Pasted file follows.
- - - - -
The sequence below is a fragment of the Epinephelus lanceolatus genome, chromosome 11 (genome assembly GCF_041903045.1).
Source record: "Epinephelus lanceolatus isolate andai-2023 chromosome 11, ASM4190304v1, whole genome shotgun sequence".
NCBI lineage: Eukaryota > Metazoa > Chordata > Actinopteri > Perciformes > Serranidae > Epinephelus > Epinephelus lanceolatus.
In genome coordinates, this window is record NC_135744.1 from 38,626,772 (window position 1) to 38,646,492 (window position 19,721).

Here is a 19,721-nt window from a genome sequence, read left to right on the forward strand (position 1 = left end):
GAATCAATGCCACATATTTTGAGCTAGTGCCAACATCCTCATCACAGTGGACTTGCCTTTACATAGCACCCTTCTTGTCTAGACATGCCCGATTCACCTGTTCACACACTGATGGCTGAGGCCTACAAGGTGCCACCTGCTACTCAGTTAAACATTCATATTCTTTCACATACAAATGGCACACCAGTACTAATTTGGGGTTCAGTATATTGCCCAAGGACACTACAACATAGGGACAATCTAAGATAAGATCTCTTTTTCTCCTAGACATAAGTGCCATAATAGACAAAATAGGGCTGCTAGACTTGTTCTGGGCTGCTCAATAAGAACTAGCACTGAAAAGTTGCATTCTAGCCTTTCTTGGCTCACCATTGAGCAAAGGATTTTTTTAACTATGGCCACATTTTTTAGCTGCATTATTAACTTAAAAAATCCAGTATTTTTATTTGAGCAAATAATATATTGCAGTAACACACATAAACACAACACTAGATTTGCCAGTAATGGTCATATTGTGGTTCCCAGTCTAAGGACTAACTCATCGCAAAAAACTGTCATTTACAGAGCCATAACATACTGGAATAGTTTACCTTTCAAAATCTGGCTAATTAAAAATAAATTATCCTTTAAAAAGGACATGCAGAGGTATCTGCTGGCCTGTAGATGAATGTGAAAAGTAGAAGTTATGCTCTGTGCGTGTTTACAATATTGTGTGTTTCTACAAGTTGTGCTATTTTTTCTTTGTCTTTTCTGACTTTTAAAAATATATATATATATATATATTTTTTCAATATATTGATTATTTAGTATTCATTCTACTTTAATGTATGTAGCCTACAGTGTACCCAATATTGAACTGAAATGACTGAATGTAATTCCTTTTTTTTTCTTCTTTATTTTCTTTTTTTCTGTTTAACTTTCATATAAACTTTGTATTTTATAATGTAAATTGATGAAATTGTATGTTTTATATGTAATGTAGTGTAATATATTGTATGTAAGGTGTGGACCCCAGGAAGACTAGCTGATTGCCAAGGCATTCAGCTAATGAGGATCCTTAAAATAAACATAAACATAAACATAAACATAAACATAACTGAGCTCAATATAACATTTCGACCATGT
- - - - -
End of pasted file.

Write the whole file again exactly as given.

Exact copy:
The sequence below is a fragment of the Epinephelus lanceolatus genome, chromosome 11 (genome assembly GCF_041903045.1).
Source record: "Epinephelus lanceolatus isolate andai-2023 chromosome 11, ASM4190304v1, whole genome shotgun sequence".
NCBI lineage: Eukaryota > Metazoa > Chordata > Actinopteri > Perciformes > Serranidae > Epinephelus > Epinephelus lanceolatus.
In genome coordinates, this window is record NC_135744.1 from 38,626,772 (window position 1) to 38,646,492 (window position 19,721).

Here is a 19,721-nt window from a genome sequence, read left to right on the forward strand (position 1 = left end):
GAATCAATGCCACATATTTTGAGCTAGTGCCAACATCCTCATCACAGTGGACTTGCCTTTACATAGCACCCTTCTTGTCTAGACATGCCCGATTCACCTGTTCACACACTGATGGCTGAGGCCTACAAGGTGCCACCTGCTACTCAGTTAAACATTCATATTCTTTCACATACAAATGGCACACCAGTACTAATTTGGGGTTCAGTATATTGCCCAAGGACACTACAACATAGGGACAATCTAAGATAAGATCTCTTTTTCTCCTAGACATAAGTGCCATAATAGACAAAATAGGGCTGCTAGACTTGTTCTGGGCTGCTCAATAAGAACTAGCACTGAAAAGTTGCATTCTAGCCTTTCTTGGCTCACCATTGAGCAAAGGATTTTTTTAACTATGGCCACATTTTTTAGCTGCATTATTAACTTAAAAAATCCAGTATTTTTATTTGAGCAAATAATATATTGCAGTAACACACATAAACACAACACTAGATTTGCCAGTAATGGTCATATTGTGGTTCCCAGTCTAAGGACTAACTCATCGCAAAAAACTGTCATTTACAGAGCCATAACATACTGGAATAGTTTACCTTTCAAAATCTGGCTAATTAAAAATAAATTATCCTTTAAAAAGGACATGCAGAGGTATCTGCTGGCCTGTAGATGAATGTGAAAAGTAGAAGTTATGCTCTGTGCGTGTTTACAATATTGTGTGTTTCTACAAGTTGTGCTATTTTTTCTTTGTCTTTTCTGACTTTTAAAAATATATATATATATATATATTTTTTCAATATATTGATTATTTAGTATTCATTCTACTTTAATGTATGTAGCCTACAGTGTACCCAATATTGAACTGAAATGACTGAATGTAATTCCTTTTTTTTTCTTCTTTATTTTCTTTTTTTCTGTTTAACTTTCATATAAACTTTGTATTTTATAATGTAAATTGATGAAATTGTATGTTTTATATGTAATGTAGTGTAATATATTGTATGTAAGGTGTGGACCCCAGGAAGACTAGCTGATTGCCAAGGCATTCAGCTAATGAGGATCCTTAAAATAAACATAAACATAAACATAAACATAAACATAACTGAGCTCAATATAACATTTCGACCATGT